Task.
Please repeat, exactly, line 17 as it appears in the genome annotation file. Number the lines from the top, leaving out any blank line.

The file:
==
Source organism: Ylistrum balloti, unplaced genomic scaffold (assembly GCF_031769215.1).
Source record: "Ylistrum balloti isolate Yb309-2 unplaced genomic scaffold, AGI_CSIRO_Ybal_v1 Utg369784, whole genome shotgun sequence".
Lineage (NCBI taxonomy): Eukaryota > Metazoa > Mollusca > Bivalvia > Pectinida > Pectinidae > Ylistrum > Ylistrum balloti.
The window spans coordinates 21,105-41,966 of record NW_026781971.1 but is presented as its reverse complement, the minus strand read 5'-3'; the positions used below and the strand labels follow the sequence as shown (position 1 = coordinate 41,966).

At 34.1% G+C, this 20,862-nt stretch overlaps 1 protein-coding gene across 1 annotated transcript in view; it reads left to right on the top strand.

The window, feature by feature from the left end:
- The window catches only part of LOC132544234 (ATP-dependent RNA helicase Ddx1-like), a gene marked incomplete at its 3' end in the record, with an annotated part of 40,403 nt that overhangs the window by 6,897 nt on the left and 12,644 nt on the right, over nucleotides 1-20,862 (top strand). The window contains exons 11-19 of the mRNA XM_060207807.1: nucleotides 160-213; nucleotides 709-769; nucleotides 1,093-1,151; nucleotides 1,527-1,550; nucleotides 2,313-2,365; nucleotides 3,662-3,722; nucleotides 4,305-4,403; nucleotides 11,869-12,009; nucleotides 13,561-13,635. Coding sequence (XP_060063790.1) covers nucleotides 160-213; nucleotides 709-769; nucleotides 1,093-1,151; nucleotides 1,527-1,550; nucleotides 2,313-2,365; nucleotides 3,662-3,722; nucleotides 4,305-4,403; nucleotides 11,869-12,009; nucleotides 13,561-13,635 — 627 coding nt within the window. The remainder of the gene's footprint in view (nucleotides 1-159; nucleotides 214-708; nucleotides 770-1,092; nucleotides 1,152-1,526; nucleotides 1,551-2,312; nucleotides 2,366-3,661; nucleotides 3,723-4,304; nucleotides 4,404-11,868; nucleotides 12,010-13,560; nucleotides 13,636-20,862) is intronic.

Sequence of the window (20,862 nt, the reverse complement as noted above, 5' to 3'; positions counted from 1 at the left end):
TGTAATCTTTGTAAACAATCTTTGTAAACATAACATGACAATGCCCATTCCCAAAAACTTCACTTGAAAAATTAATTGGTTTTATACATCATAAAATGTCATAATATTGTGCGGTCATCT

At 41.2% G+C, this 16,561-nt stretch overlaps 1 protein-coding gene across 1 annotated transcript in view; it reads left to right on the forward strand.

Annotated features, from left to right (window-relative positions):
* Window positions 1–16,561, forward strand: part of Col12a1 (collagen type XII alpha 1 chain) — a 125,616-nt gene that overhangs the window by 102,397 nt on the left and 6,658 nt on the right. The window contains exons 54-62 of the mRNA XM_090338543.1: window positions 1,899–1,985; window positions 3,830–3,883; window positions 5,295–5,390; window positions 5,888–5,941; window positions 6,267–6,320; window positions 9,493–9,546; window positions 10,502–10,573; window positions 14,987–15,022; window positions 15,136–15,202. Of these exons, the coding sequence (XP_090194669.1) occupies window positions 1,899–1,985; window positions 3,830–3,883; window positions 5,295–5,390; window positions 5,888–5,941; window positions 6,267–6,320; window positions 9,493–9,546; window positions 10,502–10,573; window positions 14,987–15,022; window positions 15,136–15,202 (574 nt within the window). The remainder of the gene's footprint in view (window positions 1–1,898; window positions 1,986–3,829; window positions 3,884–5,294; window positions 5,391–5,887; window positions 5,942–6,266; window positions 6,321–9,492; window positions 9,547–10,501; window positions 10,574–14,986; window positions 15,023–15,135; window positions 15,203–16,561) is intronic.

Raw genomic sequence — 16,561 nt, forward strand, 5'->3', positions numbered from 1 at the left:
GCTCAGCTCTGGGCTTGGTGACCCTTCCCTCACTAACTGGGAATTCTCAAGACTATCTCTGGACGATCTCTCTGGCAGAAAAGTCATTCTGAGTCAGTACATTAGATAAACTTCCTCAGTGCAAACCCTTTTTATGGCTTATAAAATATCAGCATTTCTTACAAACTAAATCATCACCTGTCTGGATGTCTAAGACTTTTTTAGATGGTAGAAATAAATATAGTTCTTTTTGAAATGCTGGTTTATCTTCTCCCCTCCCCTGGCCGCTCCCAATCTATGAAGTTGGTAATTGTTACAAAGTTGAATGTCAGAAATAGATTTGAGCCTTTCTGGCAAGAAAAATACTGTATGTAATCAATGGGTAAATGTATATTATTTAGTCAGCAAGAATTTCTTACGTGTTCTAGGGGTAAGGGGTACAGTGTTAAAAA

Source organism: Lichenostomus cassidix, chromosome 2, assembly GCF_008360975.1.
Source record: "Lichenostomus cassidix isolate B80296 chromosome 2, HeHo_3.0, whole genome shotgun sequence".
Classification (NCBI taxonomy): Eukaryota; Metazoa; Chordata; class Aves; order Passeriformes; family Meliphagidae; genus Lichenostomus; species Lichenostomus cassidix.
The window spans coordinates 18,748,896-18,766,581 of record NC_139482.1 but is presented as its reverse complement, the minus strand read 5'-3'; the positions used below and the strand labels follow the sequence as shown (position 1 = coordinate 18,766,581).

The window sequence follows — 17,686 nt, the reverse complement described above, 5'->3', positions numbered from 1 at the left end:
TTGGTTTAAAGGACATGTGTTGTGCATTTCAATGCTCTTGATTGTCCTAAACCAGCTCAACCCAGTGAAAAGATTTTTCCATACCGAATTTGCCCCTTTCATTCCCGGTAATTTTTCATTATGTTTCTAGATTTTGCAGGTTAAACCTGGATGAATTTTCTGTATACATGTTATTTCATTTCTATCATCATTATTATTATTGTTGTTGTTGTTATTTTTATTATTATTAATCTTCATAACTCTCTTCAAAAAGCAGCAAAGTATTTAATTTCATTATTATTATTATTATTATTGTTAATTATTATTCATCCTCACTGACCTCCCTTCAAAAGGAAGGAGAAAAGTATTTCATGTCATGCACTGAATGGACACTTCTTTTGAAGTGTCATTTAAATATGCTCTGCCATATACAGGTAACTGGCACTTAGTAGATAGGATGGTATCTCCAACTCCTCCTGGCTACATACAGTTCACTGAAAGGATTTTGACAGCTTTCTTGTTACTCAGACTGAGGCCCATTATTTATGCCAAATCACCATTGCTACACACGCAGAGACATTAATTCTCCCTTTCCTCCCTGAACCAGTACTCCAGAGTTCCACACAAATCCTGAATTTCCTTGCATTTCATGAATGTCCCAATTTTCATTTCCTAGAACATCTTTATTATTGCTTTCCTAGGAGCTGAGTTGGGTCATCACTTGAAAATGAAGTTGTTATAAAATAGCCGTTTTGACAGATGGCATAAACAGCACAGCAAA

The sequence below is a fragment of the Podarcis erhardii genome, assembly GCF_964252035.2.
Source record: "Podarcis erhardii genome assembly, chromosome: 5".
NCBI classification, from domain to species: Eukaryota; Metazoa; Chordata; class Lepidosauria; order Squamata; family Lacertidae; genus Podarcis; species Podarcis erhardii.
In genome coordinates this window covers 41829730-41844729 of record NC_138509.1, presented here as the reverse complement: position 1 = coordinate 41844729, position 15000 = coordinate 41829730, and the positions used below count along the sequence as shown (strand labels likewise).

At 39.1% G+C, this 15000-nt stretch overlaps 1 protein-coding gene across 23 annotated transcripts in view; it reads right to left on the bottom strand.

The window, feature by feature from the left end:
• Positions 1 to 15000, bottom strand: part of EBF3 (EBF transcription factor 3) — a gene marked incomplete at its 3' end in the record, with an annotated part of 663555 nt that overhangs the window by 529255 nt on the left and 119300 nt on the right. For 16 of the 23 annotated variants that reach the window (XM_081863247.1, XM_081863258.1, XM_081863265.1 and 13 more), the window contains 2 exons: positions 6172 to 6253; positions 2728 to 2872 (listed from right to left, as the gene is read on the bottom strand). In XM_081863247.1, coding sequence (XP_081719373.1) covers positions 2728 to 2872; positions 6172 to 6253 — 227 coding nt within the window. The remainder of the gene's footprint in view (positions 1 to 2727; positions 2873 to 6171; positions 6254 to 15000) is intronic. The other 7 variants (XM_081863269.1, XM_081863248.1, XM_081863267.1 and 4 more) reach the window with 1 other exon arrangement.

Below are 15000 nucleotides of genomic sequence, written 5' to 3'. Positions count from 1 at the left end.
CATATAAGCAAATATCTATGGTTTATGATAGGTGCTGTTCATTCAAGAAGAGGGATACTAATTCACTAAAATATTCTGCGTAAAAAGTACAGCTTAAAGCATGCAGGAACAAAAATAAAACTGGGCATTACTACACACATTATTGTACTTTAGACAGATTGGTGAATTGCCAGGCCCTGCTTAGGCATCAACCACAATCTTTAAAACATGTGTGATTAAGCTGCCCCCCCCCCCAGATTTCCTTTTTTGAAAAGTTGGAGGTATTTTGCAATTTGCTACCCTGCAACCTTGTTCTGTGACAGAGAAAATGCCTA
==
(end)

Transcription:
Classification (NCBI taxonomy): Eukaryota; Metazoa; Chordata; class Aves; order Passeriformes; family Meliphagidae; genus Lichenostomus; species Lichenostomus cassidix.